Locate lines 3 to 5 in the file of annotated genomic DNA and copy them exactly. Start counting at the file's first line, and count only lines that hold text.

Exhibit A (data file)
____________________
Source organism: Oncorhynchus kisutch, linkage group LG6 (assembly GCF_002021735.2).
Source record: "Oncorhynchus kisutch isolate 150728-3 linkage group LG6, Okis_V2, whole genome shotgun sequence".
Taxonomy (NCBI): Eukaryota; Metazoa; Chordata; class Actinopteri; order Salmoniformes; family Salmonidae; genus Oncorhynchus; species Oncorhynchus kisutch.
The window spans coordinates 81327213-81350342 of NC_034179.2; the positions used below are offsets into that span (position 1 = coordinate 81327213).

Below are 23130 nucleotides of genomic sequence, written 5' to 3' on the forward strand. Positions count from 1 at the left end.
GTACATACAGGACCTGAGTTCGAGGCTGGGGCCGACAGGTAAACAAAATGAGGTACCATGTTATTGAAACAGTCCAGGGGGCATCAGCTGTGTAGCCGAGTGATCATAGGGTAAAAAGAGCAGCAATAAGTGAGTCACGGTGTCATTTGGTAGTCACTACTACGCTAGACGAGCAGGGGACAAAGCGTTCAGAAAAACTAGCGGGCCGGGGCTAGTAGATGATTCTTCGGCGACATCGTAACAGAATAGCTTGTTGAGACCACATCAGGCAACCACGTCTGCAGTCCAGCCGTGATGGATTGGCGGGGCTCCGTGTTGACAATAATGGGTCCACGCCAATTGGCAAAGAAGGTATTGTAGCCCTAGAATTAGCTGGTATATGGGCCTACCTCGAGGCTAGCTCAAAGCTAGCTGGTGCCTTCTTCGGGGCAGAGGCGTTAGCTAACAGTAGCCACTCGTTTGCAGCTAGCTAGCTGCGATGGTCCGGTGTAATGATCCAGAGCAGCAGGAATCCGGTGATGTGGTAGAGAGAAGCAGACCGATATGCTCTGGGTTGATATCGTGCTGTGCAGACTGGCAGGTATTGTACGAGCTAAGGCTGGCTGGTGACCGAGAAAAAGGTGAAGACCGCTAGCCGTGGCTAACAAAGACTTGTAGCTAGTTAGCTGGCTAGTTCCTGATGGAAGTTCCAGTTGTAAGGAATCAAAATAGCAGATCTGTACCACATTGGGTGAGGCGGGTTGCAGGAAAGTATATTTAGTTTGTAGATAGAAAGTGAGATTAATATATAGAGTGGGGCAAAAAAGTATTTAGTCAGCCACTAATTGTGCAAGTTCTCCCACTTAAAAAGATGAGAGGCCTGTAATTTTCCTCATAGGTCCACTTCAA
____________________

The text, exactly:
Taxonomy (NCBI): Eukaryota; Metazoa; Chordata; class Actinopteri; order Salmoniformes; family Salmonidae; genus Oncorhynchus; species Oncorhynchus kisutch.
The window spans coordinates 81327213-81350342 of NC_034179.2; the positions used below are offsets into that span (position 1 = coordinate 81327213).

Below are 23130 nucleotides of genomic sequence, written 5' to 3' on the forward strand. Positions count from 1 at the left end.